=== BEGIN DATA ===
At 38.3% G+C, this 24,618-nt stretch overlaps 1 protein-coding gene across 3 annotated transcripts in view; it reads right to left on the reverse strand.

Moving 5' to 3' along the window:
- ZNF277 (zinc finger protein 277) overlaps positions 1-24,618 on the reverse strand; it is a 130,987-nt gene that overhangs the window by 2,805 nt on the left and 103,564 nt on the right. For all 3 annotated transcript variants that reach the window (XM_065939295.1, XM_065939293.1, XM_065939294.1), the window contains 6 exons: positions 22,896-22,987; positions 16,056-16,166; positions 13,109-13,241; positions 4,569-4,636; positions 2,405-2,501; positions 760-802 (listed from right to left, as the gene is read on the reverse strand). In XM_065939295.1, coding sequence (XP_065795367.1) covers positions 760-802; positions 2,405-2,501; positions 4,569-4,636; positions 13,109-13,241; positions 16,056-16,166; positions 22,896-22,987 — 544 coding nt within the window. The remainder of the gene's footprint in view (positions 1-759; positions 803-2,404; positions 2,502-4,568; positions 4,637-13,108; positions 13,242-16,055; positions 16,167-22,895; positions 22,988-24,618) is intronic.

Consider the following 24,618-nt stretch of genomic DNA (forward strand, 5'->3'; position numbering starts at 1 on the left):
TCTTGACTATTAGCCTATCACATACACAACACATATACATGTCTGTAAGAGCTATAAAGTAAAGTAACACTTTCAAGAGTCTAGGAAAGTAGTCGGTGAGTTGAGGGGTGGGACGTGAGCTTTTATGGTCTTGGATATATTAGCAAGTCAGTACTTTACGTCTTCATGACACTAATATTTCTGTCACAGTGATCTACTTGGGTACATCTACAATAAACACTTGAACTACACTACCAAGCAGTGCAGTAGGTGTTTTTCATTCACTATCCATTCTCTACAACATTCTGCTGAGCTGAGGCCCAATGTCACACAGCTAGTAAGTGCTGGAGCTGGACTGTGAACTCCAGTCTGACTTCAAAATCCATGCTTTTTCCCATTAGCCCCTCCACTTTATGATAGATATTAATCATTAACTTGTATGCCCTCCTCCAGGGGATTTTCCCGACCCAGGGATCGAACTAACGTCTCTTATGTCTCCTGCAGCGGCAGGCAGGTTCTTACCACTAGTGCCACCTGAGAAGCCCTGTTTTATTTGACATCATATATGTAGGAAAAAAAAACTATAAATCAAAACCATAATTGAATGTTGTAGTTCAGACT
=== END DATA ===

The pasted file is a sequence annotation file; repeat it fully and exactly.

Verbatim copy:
At 38.3% G+C, this 24,618-nt stretch overlaps 1 protein-coding gene across 3 annotated transcripts in view; it reads right to left on the reverse strand.

Moving 5' to 3' along the window:
- ZNF277 (zinc finger protein 277) overlaps positions 1-24,618 on the reverse strand; it is a 130,987-nt gene that overhangs the window by 2,805 nt on the left and 103,564 nt on the right. For all 3 annotated transcript variants that reach the window (XM_065939295.1, XM_065939293.1, XM_065939294.1), the window contains 6 exons: positions 22,896-22,987; positions 16,056-16,166; positions 13,109-13,241; positions 4,569-4,636; positions 2,405-2,501; positions 760-802 (listed from right to left, as the gene is read on the reverse strand). In XM_065939295.1, coding sequence (XP_065795367.1) covers positions 760-802; positions 2,405-2,501; positions 4,569-4,636; positions 13,109-13,241; positions 16,056-16,166; positions 22,896-22,987 — 544 coding nt within the window. The remainder of the gene's footprint in view (positions 1-759; positions 803-2,404; positions 2,502-4,568; positions 4,637-13,108; positions 13,242-16,055; positions 16,167-22,895; positions 22,988-24,618) is intronic.

Consider the following 24,618-nt stretch of genomic DNA (forward strand, 5'->3'; position numbering starts at 1 on the left):
TCTTGACTATTAGCCTATCACATACACAACACATATACATGTCTGTAAGAGCTATAAAGTAAAGTAACACTTTCAAGAGTCTAGGAAAGTAGTCGGTGAGTTGAGGGGTGGGACGTGAGCTTTTATGGTCTTGGATATATTAGCAAGTCAGTACTTTACGTCTTCATGACACTAATATTTCTGTCACAGTGATCTACTTGGGTACATCTACAATAAACACTTGAACTACACTACCAAGCAGTGCAGTAGGTGTTTTTCATTCACTATCCATTCTCTACAACATTCTGCTGAGCTGAGGCCCAATGTCACACAGCTAGTAAGTGCTGGAGCTGGACTGTGAACTCCAGTCTGACTTCAAAATCCATGCTTTTTCCCATTAGCCCCTCCACTTTATGATAGATATTAATCATTAACTTGTATGCCCTCCTCCAGGGGATTTTCCCGACCCAGGGATCGAACTAACGTCTCTTATGTCTCCTGCAGCGGCAGGCAGGTTCTTACCACTAGTGCCACCTGAGAAGCCCTGTTTTATTTGACATCATATATGTAGGAAAAAAAAACTATAAATCAAAACCATAATTGAATGTTGTAGTTCAGACT